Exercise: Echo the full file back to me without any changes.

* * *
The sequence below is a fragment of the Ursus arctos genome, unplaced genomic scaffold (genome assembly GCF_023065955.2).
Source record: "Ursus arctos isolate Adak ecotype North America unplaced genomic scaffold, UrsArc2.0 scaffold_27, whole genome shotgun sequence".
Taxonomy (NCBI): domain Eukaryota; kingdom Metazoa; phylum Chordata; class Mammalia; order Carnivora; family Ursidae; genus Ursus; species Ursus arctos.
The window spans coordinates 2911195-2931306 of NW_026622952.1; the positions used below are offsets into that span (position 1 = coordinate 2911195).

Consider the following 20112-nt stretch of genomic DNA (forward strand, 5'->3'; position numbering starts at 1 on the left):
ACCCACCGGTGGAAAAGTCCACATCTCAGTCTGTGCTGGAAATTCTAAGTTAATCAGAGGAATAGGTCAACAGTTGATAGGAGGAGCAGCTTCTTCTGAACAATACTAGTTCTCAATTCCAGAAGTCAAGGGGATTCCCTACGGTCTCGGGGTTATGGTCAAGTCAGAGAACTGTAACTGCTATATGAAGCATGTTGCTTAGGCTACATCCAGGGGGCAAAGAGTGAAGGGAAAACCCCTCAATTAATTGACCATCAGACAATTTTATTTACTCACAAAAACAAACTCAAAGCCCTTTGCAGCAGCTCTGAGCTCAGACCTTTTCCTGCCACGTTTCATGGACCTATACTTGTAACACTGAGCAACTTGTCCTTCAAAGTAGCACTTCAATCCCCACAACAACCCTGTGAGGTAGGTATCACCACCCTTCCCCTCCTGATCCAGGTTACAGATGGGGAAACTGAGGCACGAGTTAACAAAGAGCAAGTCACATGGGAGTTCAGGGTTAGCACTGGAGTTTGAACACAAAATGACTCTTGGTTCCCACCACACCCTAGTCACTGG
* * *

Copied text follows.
The sequence below is a fragment of the Ursus arctos genome, unplaced genomic scaffold (genome assembly GCF_023065955.2).
Source record: "Ursus arctos isolate Adak ecotype North America unplaced genomic scaffold, UrsArc2.0 scaffold_27, whole genome shotgun sequence".
Taxonomy (NCBI): domain Eukaryota; kingdom Metazoa; phylum Chordata; class Mammalia; order Carnivora; family Ursidae; genus Ursus; species Ursus arctos.
The window spans coordinates 2911195-2931306 of NW_026622952.1; the positions used below are offsets into that span (position 1 = coordinate 2911195).

Consider the following 20112-nt stretch of genomic DNA (forward strand, 5'->3'; position numbering starts at 1 on the left):
ACCCACCGGTGGAAAAGTCCACATCTCAGTCTGTGCTGGAAATTCTAAGTTAATCAGAGGAATAGGTCAACAGTTGATAGGAGGAGCAGCTTCTTCTGAACAATACTAGTTCTCAATTCCAGAAGTCAAGGGGATTCCCTACGGTCTCGGGGTTATGGTCAAGTCAGAGAACTGTAACTGCTATATGAAGCATGTTGCTTAGGCTACATCCAGGGGGCAAAGAGTGAAGGGAAAACCCCTCAATTAATTGACCATCAGACAATTTTATTTACTCACAAAAACAAACTCAAAGCCCTTTGCAGCAGCTCTGAGCTCAGACCTTTTCCTGCCACGTTTCATGGACCTATACTTGTAACACTGAGCAACTTGTCCTTCAAAGTAGCACTTCAATCCCCACAACAACCCTGTGAGGTAGGTATCACCACCCTTCCCCTCCTGATCCAGGTTACAGATGGGGAAACTGAGGCACGAGTTAACAAAGAGCAAGTCACATGGGAGTTCAGGGTTAGCACTGGAGTTTGAACACAAAATGACTCTTGGTTCCCACCACACCCTAGTCACTGG